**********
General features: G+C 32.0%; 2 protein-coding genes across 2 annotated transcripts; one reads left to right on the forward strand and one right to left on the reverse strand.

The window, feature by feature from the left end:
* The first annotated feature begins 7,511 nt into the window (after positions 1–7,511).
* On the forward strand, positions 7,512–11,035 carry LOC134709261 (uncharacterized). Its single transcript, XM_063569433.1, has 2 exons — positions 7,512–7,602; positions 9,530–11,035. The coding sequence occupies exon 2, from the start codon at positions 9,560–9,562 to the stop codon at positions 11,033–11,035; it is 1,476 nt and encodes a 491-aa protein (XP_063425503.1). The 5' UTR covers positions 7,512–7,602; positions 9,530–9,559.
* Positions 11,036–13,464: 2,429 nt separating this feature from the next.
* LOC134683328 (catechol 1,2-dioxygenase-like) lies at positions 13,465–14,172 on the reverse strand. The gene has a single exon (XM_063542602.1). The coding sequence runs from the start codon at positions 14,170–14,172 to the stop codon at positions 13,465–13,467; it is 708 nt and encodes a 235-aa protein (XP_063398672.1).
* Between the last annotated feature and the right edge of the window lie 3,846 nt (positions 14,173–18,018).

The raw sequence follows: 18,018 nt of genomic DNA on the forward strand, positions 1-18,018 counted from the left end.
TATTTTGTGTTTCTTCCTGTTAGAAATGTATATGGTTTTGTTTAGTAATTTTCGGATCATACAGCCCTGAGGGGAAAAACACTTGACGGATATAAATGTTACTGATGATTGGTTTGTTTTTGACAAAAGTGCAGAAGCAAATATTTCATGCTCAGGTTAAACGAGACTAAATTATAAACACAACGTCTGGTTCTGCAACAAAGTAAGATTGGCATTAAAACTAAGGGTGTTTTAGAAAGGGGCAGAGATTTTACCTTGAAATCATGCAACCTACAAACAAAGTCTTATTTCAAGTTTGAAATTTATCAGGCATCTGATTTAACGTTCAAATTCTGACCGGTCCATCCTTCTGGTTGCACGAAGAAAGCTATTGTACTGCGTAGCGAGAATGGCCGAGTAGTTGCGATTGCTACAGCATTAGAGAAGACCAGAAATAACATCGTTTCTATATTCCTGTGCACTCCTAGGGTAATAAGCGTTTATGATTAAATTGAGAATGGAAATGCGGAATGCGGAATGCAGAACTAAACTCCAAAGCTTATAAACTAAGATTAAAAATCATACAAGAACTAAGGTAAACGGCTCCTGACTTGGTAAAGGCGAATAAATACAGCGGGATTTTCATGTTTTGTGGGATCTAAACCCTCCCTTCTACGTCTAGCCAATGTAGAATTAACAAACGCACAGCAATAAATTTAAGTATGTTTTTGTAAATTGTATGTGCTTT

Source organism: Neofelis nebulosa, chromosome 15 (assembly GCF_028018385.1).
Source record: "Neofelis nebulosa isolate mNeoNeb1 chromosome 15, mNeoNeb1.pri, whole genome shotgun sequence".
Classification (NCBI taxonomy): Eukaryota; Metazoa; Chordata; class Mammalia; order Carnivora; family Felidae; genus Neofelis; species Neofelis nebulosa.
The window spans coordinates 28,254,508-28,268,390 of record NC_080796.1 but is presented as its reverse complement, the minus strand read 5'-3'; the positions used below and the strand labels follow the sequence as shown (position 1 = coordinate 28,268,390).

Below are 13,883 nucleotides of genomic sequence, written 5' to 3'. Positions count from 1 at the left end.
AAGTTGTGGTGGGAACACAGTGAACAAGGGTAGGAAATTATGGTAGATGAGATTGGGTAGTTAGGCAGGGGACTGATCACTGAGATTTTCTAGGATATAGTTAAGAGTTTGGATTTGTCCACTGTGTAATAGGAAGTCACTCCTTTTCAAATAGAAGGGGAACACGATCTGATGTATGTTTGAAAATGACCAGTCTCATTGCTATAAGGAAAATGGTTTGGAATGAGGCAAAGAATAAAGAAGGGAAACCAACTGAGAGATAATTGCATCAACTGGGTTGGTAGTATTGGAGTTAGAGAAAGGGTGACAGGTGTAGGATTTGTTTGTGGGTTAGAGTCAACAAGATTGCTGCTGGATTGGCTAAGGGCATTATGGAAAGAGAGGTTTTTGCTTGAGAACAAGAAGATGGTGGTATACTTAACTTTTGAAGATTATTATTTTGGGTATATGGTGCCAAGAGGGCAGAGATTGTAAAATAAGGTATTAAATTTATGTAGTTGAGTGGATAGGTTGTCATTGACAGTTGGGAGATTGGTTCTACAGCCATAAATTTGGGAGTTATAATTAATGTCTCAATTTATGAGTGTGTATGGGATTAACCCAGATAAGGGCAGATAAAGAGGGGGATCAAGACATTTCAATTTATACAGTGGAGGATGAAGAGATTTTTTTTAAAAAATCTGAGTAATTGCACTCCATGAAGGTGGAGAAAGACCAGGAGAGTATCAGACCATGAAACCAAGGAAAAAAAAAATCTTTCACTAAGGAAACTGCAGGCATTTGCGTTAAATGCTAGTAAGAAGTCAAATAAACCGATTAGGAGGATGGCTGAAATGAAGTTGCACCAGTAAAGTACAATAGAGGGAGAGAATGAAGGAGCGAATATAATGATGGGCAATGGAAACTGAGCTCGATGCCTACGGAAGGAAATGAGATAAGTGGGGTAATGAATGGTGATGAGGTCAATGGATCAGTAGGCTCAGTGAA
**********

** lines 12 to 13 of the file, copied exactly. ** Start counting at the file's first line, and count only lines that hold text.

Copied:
Classification (NCBI taxonomy): Eukaryota; Metazoa; Chordata; class Mammalia; order Carnivora; family Felidae; genus Neofelis; species Neofelis nebulosa.
The window spans coordinates 28,254,508-28,268,390 of record NC_080796.1 but is presented as its reverse complement, the minus strand read 5'-3'; the positions used below and the strand labels follow the sequence as shown (position 1 = coordinate 28,268,390).